The biggest change she would love to see in today’s industry is for prices to come down. She wants it to be more accessible to the “common man.” It has gotten so expensive and virtually out of reach for those who need to be entertained and taken care of. We need more student rush tickets to fill those houses to help a show gain momentum and take away the greed and everybody take some cuts so more people can get to the theater.
website to get the word out to her audiences and fans. She has recently been in the process of upgrading her templates and revamping the site. She has had it for a long time now. Her husband builds sites and has taught her how the basics. Because of her busy schedule, she has not devoted that much time to it, but now she is upgrading.
She is also building a website for the new piece she is directing in January. That is another thing she would be working on later in the day on the day of our interview! She thinks the internet is really important and it is now the only way to reach the most people. She wants everyone to know that she really loves them but she doesn’t keep up like she should.
For my singer friends who read my blog, Patti offers the following advice: When you get sick, you get sick. When it lands on your vocal chords, it’s done. You better have an understudy. Patti believes the most important thing is that if it hurts, don’t sing.
|Patti Cohenour and Vincent Paterson|
People are now pushing on through, especially with the musicals that are now being written, and you have to do it all, and, sometimes with vocal strain. It is a sensitive gift that you have to take care of. When she is behind the eight ball vocally, she tries to drink warm water. Sometimes she drops original Ricola in it. In fact she does that a lot, actually. Keep it to warm temperature, almost hot, but not scalding. It seems to soothe her.
She loves Ricola, but only the original flavor works for her. She kind of lives on that when she is on eight shows a week process. She is getting ready to do Grey Gardens in Seattle in March. That will be a big show and she will be swearing by that formula. She doesn’t talk during the day when she is in show mode. It is also very important to get enough sleep. She rests and keeps quiet when she can.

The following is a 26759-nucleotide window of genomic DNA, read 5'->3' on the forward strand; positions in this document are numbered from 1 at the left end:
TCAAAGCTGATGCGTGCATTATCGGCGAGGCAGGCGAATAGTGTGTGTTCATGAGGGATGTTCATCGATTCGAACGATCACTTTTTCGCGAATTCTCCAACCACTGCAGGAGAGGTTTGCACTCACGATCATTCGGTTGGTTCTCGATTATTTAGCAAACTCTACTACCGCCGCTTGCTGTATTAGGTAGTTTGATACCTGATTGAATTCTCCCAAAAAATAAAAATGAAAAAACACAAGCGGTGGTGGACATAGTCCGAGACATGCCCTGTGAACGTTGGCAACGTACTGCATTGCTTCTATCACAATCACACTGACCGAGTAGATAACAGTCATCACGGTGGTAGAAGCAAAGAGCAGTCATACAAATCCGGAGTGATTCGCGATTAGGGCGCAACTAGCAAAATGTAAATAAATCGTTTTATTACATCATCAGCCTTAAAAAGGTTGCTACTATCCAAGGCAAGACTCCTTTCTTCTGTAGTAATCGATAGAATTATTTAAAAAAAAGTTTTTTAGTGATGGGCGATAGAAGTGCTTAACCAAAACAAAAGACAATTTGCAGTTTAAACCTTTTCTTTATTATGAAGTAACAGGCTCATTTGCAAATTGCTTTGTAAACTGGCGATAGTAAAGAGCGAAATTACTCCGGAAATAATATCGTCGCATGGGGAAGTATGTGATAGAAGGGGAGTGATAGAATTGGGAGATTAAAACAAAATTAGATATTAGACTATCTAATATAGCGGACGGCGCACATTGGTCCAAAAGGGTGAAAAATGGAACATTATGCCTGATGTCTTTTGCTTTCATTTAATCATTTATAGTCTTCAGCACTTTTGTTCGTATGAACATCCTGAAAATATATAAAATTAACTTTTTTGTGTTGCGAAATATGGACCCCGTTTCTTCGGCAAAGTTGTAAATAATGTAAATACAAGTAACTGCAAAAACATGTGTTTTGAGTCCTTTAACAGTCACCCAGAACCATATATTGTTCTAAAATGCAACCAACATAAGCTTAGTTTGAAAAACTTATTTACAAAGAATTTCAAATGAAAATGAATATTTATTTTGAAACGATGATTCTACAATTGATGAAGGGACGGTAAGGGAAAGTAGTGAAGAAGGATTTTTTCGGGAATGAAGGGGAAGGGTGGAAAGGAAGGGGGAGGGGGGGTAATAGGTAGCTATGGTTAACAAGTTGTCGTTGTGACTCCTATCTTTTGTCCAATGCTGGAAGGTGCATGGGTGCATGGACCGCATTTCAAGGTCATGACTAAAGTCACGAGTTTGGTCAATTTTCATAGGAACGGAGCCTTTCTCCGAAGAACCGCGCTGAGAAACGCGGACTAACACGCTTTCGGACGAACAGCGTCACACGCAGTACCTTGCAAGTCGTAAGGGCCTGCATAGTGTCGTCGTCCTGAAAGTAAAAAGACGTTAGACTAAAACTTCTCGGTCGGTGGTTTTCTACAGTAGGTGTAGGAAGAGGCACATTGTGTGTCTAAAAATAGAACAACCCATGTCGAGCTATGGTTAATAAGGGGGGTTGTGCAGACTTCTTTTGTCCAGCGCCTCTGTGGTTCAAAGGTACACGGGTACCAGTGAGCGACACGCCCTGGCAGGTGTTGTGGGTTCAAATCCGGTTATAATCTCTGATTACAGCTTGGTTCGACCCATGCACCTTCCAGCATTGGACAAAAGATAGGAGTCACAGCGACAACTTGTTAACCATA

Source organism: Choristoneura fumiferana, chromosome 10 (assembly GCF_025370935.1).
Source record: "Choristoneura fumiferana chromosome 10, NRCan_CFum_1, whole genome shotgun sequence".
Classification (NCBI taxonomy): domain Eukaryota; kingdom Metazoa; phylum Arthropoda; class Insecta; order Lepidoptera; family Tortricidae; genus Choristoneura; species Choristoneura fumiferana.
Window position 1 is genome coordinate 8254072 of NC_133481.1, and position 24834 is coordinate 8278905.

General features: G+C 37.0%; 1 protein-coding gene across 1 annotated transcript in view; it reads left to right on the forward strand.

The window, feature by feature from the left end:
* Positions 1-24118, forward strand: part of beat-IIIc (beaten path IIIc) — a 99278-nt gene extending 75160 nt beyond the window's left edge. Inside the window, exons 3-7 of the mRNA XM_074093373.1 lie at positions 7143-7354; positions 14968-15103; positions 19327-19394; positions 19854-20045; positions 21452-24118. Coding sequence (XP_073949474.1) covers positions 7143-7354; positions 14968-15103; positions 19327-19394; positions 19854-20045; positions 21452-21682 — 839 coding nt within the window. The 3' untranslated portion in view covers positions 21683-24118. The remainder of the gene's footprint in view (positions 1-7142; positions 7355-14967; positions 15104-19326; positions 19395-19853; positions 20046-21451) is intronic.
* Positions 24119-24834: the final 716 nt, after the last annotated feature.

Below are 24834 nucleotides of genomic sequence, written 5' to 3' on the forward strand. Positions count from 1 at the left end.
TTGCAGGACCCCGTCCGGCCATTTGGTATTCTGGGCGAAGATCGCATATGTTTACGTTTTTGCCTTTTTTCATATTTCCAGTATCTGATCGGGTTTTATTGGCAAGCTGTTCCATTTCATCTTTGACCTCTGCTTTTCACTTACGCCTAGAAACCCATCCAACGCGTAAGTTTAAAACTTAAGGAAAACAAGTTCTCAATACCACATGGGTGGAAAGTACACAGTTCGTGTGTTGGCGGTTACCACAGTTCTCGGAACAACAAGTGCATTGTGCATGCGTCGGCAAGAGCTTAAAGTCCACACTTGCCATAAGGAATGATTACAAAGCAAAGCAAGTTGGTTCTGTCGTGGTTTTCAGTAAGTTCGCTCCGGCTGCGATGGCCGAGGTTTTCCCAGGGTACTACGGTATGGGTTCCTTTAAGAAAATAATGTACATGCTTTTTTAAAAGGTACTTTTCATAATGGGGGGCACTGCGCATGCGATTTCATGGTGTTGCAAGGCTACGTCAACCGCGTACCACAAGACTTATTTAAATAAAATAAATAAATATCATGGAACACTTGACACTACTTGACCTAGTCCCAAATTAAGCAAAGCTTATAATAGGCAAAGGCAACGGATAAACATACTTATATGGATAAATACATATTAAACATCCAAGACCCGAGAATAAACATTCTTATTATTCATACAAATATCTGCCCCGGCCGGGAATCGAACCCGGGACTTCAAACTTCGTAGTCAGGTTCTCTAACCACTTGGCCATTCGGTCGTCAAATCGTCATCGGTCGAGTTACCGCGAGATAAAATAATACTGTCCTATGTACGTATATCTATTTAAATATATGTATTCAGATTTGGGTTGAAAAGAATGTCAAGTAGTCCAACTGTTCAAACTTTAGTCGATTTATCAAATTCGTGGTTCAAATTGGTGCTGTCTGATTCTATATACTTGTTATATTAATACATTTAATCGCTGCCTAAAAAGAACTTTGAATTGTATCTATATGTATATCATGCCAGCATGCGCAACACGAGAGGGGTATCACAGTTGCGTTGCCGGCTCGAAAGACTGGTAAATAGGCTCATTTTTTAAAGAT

When she is working on a project, she sometimes goes to other art forms for inspiration. When she was working on Sunday in the Park with George, how could she not go and study Georges Seurat’s paintings? It is very good to go back to the very basic material when you are working on something that is from another source like Edwin Drood or Dracula or Phantom of the Opera. She goes back and reads the original novels first. When she did Souvenir, she had a lot of fun and agony going back to and listening to Florence Foster Jenkins. It was like a train wreck. You couldn’t not listen. That was a remarkable experience to try and get that in her bones.
Patti’s process when she is working on a musical project is to get the music down as soon as possible to get her muscle memory in very good shape. When she is learning a libretto or a play, she usually starts at the beginning and works from beginning to end and she does over and over again so she can get in touch with the journey of the character.
The one production that Patti wishes she had seen is the original production of Nine on Broadway with Raul Julia. She was unable to see that. Patti was not on Broadway when the original production of Nine was running, but was on the Left Coast performing in the National Tour of Pirates of Penzance.She just loved Raul Julia. What a loss so early. He was so kind and another Joseph Papp alumni. There was a tribute to Papp once that Patti was part of. She found herself backstage standing between Raul Julia and Kevin Kline. Not bad!
Patti’s fondest memory is her first performance of Phantom. It was a Thursday afternoon. The show had opened the night before and Patti was scared to death. She came out for her bow as Christine Daaé. The entire theater audience stood up at once. It was stunning. It was a major wow! She will never forget it.
|The Light in The Piazza|
What makes me happy? Meeting and getting to know Patti Cohenour!
Please visit the website for Loving The Silent Tears and if you are in the Los Angeles area on October 27th, please say hello to Patti for me!
Thank you Patti Cohenour for the gifts you have given to the world and will continue to give!
Check out my site celebrating my forthcoming book on Hello, Dolly!
I desire this to be a definitive account of Hello, Dolly!
If any of you reading this have appeared in any production of Dolly, I'm interested in speaking with you!
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If you have anything to add or share, please contact me at Richard@RichardSkipper.com.